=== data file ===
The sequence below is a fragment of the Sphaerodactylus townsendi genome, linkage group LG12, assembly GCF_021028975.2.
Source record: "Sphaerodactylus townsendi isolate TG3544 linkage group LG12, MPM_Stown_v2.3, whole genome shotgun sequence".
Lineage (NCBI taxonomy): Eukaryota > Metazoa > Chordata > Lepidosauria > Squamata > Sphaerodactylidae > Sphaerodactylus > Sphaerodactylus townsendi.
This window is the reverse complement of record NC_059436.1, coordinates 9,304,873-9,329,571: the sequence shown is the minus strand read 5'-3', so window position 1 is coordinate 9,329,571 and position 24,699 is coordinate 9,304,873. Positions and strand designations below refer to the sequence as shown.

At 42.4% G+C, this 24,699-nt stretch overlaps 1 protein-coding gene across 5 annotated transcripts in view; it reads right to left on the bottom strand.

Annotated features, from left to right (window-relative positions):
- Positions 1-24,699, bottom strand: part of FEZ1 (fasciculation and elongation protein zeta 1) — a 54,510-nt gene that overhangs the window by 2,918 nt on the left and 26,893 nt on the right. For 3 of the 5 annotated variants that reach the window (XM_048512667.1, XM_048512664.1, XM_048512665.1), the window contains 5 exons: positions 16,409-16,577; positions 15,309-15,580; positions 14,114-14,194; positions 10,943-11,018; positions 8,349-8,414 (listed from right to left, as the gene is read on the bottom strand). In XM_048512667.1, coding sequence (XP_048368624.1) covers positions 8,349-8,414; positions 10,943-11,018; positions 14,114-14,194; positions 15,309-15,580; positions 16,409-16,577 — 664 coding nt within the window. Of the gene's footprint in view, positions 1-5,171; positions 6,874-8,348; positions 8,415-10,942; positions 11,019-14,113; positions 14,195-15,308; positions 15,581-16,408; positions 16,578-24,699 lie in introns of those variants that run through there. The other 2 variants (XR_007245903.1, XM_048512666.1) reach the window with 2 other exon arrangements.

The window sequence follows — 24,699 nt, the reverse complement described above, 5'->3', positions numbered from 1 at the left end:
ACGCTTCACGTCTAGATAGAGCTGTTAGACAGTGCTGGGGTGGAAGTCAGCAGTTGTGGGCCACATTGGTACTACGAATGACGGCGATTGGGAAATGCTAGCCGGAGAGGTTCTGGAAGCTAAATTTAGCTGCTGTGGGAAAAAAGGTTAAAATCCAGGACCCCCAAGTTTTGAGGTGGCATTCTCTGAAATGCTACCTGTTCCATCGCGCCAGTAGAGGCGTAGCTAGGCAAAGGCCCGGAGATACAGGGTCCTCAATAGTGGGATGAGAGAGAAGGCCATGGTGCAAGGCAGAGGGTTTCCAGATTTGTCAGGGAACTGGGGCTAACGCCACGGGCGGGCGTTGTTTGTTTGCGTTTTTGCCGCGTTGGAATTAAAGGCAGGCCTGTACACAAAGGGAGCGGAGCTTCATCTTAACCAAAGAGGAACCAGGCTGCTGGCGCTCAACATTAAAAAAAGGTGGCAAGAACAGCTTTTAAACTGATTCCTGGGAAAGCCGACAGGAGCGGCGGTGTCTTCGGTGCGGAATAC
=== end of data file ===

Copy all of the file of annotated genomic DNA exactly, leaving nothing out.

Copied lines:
The sequence below is a fragment of the Sphaerodactylus townsendi genome, linkage group LG12, assembly GCF_021028975.2.
Source record: "Sphaerodactylus townsendi isolate TG3544 linkage group LG12, MPM_Stown_v2.3, whole genome shotgun sequence".
Lineage (NCBI taxonomy): Eukaryota > Metazoa > Chordata > Lepidosauria > Squamata > Sphaerodactylidae > Sphaerodactylus > Sphaerodactylus townsendi.
This window is the reverse complement of record NC_059436.1, coordinates 9,304,873-9,329,571: the sequence shown is the minus strand read 5'-3', so window position 1 is coordinate 9,329,571 and position 24,699 is coordinate 9,304,873. Positions and strand designations below refer to the sequence as shown.

At 42.4% G+C, this 24,699-nt stretch overlaps 1 protein-coding gene across 5 annotated transcripts in view; it reads right to left on the bottom strand.

Annotated features, from left to right (window-relative positions):
- Positions 1-24,699, bottom strand: part of FEZ1 (fasciculation and elongation protein zeta 1) — a 54,510-nt gene that overhangs the window by 2,918 nt on the left and 26,893 nt on the right. For 3 of the 5 annotated variants that reach the window (XM_048512667.1, XM_048512664.1, XM_048512665.1), the window contains 5 exons: positions 16,409-16,577; positions 15,309-15,580; positions 14,114-14,194; positions 10,943-11,018; positions 8,349-8,414 (listed from right to left, as the gene is read on the bottom strand). In XM_048512667.1, coding sequence (XP_048368624.1) covers positions 8,349-8,414; positions 10,943-11,018; positions 14,114-14,194; positions 15,309-15,580; positions 16,409-16,577 — 664 coding nt within the window. Of the gene's footprint in view, positions 1-5,171; positions 6,874-8,348; positions 8,415-10,942; positions 11,019-14,113; positions 14,195-15,308; positions 15,581-16,408; positions 16,578-24,699 lie in introns of those variants that run through there. The other 2 variants (XR_007245903.1, XM_048512666.1) reach the window with 2 other exon arrangements.

The window sequence follows — 24,699 nt, the reverse complement described above, 5'->3', positions numbered from 1 at the left end:
ACGCTTCACGTCTAGATAGAGCTGTTAGACAGTGCTGGGGTGGAAGTCAGCAGTTGTGGGCCACATTGGTACTACGAATGACGGCGATTGGGAAATGCTAGCCGGAGAGGTTCTGGAAGCTAAATTTAGCTGCTGTGGGAAAAAAGGTTAAAATCCAGGACCCCCAAGTTTTGAGGTGGCATTCTCTGAAATGCTACCTGTTCCATCGCGCCAGTAGAGGCGTAGCTAGGCAAAGGCCCGGAGATACAGGGTCCTCAATAGTGGGATGAGAGAGAAGGCCATGGTGCAAGGCAGAGGGTTTCCAGATTTGTCAGGGAACTGGGGCTAACGCCACGGGCGGGCGTTGTTTGTTTGCGTTTTTGCCGCGTTGGAATTAAAGGCAGGCCTGTACACAAAGGGAGCGGAGCTTCATCTTAACCAAAGAGGAACCAGGCTGCTGGCGCTCAACATTAAAAAAAGGTGGCAAGAACAGCTTTTAAACTGATTCCTGGGAAAGCCGACAGGAGCGGCGGTGTCTTCGGTGCGGAATAC